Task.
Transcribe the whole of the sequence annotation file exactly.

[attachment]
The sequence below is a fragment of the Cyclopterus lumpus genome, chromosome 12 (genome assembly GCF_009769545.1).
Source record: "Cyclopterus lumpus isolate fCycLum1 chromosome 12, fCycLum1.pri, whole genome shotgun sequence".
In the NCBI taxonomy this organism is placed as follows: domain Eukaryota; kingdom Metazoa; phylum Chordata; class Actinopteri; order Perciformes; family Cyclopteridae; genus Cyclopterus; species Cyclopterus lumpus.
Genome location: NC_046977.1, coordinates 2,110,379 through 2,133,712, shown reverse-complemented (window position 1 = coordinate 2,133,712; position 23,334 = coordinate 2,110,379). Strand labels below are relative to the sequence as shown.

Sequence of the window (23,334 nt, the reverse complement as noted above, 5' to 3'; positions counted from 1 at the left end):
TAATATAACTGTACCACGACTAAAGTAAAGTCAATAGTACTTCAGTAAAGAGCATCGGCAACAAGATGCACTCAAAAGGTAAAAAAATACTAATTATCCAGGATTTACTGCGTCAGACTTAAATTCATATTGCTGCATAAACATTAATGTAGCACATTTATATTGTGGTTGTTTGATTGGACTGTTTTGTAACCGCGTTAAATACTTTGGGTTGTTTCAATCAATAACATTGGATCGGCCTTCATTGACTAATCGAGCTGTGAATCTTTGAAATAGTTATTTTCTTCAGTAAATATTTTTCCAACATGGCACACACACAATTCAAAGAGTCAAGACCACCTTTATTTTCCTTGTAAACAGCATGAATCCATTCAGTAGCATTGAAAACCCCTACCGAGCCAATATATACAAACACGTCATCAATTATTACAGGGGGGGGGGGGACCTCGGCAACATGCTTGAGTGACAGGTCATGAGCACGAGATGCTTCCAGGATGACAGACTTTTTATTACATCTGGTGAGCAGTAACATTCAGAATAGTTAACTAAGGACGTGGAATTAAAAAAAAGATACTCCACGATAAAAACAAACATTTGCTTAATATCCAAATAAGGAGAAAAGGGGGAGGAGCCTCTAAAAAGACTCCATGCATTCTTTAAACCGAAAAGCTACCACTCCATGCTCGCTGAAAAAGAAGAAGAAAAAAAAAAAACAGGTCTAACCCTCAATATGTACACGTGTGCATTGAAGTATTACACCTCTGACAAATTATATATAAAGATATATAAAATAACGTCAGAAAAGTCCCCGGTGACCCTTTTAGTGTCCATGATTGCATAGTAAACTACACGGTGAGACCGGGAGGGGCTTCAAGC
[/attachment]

The sequence below is a fragment of the Cyclopterus lumpus genome, chromosome 12 (genome assembly GCF_009769545.1).
Source record: "Cyclopterus lumpus isolate fCycLum1 chromosome 12, fCycLum1.pri, whole genome shotgun sequence".
In the NCBI taxonomy this organism is placed as follows: domain Eukaryota; kingdom Metazoa; phylum Chordata; class Actinopteri; order Perciformes; family Cyclopteridae; genus Cyclopterus; species Cyclopterus lumpus.
Genome location: NC_046977.1, coordinates 2,110,379 through 2,133,712, shown reverse-complemented (window position 1 = coordinate 2,133,712; position 23,334 = coordinate 2,110,379). Strand labels below are relative to the sequence as shown.

Sequence of the window (23,334 nt, the reverse complement as noted above, 5' to 3'; positions counted from 1 at the left end):
TAATATAACTGTACCACGACTAAAGTAAAGTCAATAGTACTTCAGTAAAGAGCATCGGCAACAAGATGCACTCAAAAGGTAAAAAAATACTAATTATCCAGGATTTACTGCGTCAGACTTAAATTCATATTGCTGCATAAACATTAATGTAGCACATTTATATTGTGGTTGTTTGATTGGACTGTTTTGTAACCGCGTTAAATACTTTGGGTTGTTTCAATCAATAACATTGGATCGGCCTTCATTGACTAATCGAGCTGTGAATCTTTGAAATAGTTATTTTCTTCAGTAAATATTTTTCCAACATGGCACACACACAATTCAAAGAGTCAAGACCACCTTTATTTTCCTTGTAAACAGCATGAATCCATTCAGTAGCATTGAAAACCCCTACCGAGCCAATATATACAAACACGTCATCAATTATTACAGGGGGGGGGGGGACCTCGGCAACATGCTTGAGTGACAGGTCATGAGCACGAGATGCTTCCAGGATGACAGACTTTTTATTACATCTGGTGAGCAGTAACATTCAGAATAGTTAACTAAGGACGTGGAATTAAAAAAAAGATACTCCACGATAAAAACAAACATTTGCTTAATATCCAAATAAGGAGAAAAGGGGGAGGAGCCTCTAAAAAGACTCCATGCATTCTTTAAACCGAAAAGCTACCACTCCATGCTCGCTGAAAAAGAAGAAGAAAAAAAAAAAACAGGTCTAACCCTCAATATGTACACGTGTGCATTGAAGTATTACACCTCTGACAAATTATATATAAAGATATATAAAATAACGTCAGAAAAGTCCCCGGTGACCCTTTTAGTGTCCATGATTGCATAGTAAACTACACGGTGAGACCGGGAGGGGCTTCAAGC